Stimulation of the basal aspect of the inferior temporal gyrus between A4 and A12 (yellow electrodes in fig 1) at low intensity and short duration (5 mA, 1 s) consistently produced mirth without laughter, and it was always accompanied by a melody that she had heard in a television programme in her childhood. The duration and intensity of the mirth increased in proportion to the duration and intensity of stimulation (15 mA, 3 s), and she eventually smiled during the latter part of a 5 second stimulation. The patient said that the tune appeared funny to her and made her feel amused, but only during the electrical stimulation, and we were able to confirm this. When maximum intensity at longer duration (15 mA, 5 s) was applied, it disrupted a variety of language tasks, but neither alternating hand and foot movements nor vocalisation was disturbed. During this maximum stimulation condition, the patient felt mirth, but the performance of various language tasks obscured apparent laughter. Stimulation of the adjacent pairs of electrodes (A3–A11, A6–A13, and B2–4) (blue electrodes in fig 1) affected only language tasks but was not consistently accompanied by a feeling of mirth.

COMMENT

Our observations suggest that mirth is represented in a relatively small distinct area in the temporal neocortex (the basal surface of the inferior temporal gyrus), which is in part consistent with the observations of Arroyo et al.2 Our study clearly showed that mirth was represented in the inferior temporal gyrus, and was closely linked with a particular context (a certain tune in this patient). This association with a specific event was not observed in the patients reported by Arroyo et al.2 Because the temporal lobe is involved in memory function in human, it is reasonable that both the context of the mirth and laughter and the induced mirth and laughter are represented. In the present case, we could not identify any site where the electric stimulation elicited laughter without mirth. Importantly, the fact that the stimulation with higher intensity and longer duration elicited mirth with laugher more effectively suggests different thresholds for mirth and laughter, postulating a hierarchical organisation or serial processing of mirth and laughter in the human temporal cortex. Laughter might be situated at a higher order than mirth, at least in the temporal neocortex. It is possible that laughter might be caused by further activation of the frontal motor cortices, including the anterior cingulate gyrus, through corticocortical projections, such that electrical cortical stimulation could elicit laughter without mirth.2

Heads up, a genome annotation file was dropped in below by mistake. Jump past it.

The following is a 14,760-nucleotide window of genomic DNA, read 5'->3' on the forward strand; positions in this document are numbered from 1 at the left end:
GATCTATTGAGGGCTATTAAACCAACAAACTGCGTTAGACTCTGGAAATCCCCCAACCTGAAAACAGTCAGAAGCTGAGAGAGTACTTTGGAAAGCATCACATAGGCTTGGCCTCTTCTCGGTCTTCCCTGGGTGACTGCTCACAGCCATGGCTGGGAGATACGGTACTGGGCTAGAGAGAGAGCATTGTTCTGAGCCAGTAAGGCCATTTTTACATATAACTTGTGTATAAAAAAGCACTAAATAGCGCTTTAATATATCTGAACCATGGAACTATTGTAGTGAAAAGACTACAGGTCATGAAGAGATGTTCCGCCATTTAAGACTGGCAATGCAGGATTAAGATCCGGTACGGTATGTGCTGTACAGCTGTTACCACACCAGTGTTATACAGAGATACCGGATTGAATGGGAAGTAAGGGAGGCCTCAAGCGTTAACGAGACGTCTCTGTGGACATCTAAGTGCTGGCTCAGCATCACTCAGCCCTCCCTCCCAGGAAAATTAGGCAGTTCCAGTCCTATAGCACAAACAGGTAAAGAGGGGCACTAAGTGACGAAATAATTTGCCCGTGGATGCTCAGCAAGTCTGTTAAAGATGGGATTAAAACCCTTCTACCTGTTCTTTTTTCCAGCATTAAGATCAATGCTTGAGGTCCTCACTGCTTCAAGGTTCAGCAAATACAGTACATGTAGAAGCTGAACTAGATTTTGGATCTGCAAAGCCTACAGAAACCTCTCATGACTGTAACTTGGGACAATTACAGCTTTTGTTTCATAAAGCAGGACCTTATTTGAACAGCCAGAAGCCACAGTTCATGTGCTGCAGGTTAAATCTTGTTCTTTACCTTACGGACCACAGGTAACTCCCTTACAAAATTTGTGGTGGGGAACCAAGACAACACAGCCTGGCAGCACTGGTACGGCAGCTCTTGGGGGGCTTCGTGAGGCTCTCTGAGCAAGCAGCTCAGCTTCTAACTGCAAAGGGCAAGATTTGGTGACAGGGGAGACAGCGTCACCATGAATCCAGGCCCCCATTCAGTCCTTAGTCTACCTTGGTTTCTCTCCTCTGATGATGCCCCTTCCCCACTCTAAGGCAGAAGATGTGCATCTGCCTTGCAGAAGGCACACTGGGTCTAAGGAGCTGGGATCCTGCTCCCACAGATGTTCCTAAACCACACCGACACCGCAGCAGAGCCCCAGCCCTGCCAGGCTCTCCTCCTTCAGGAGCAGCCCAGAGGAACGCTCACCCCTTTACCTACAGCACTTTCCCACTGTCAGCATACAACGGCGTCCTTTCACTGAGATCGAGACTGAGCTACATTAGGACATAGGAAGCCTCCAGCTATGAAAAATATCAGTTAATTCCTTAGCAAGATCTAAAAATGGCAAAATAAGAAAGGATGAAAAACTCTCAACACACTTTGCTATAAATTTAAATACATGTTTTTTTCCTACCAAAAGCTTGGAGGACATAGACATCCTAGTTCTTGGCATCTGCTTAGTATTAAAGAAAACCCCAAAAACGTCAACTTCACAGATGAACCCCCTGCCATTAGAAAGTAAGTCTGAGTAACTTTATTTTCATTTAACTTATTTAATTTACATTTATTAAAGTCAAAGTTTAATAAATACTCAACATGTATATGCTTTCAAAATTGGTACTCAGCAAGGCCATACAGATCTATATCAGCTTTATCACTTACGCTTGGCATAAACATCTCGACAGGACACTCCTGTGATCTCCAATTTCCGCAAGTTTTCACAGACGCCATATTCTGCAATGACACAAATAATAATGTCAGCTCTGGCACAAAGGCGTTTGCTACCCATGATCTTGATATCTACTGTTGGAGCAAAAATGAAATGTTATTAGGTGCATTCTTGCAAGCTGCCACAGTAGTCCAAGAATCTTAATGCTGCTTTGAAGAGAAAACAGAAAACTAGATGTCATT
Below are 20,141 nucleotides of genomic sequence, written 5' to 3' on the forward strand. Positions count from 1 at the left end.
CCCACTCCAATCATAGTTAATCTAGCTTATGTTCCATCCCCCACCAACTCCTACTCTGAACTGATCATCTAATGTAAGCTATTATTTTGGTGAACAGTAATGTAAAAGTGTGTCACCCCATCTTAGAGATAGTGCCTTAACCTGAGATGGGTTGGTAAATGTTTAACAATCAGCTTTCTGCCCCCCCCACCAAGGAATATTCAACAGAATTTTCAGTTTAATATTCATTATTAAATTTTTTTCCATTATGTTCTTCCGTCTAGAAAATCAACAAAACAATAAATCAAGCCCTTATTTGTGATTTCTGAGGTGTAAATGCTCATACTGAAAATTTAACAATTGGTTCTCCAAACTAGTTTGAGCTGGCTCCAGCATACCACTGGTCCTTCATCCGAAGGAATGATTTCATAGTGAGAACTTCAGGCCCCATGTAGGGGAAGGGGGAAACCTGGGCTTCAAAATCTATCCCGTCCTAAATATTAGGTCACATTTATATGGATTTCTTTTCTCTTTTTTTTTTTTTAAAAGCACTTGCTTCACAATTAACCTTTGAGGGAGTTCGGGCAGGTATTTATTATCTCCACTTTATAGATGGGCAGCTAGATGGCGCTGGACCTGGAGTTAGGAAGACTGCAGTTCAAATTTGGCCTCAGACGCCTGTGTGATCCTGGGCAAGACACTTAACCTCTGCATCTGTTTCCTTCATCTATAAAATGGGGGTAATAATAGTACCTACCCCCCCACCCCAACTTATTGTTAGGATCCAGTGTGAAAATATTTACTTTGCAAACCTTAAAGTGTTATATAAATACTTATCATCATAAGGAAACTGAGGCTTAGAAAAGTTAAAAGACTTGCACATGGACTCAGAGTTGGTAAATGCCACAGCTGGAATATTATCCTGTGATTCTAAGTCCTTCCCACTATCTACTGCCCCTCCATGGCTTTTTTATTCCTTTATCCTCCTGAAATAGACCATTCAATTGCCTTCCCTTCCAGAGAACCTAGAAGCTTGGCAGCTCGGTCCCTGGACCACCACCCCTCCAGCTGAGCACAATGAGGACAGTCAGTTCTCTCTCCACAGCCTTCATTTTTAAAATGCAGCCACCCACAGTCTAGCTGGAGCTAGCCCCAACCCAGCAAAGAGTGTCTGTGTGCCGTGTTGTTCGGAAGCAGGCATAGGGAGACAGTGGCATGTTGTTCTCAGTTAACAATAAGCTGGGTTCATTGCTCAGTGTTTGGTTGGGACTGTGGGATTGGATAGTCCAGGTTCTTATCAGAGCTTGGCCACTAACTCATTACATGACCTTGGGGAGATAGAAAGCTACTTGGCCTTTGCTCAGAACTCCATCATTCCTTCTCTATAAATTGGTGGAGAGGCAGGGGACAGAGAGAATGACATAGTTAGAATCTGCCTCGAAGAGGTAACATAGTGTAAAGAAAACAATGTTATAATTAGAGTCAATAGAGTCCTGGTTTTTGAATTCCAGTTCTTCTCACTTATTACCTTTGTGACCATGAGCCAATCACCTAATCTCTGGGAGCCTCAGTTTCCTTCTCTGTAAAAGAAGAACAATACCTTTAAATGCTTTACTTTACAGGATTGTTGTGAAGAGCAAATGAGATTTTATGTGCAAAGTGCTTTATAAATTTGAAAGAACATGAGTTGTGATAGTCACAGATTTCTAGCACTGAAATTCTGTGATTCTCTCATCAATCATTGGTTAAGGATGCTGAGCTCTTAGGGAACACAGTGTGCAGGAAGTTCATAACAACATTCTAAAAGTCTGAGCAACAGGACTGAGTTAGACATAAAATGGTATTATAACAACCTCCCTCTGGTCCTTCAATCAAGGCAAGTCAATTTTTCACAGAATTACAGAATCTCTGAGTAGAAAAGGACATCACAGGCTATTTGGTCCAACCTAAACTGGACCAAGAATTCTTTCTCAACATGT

With regard to the characteristics of induced mirth in this patient, the melody which made her feel funny was not amusing by itself in the absence of electrical stimulation, raising the possibility that stimulation changed the internal standard of her amusement through an undetermined process.

Although it should be taken into account that the mirth elicited in the present case might not necessarily have reflected the representation of mirth and laughter in the normal brain, no mirth was seen during the patient’s habitual seizures, and neither electrode A4 nor electrode A12 was included in the epileptogenic foci. Thus this particular area (A4–A12) producing mirth on stimulation can be judged to reflect normal function in this patient.

In the present case, mirth is represented in the temporal lobe and may be stored together with the context inducing mirth in the same area, suggesting a close relation between mirth and memory function. As far as the temporal neocortex in the present patient is concerned, laughter seems to be situated at a hierarchically higher order than mirth.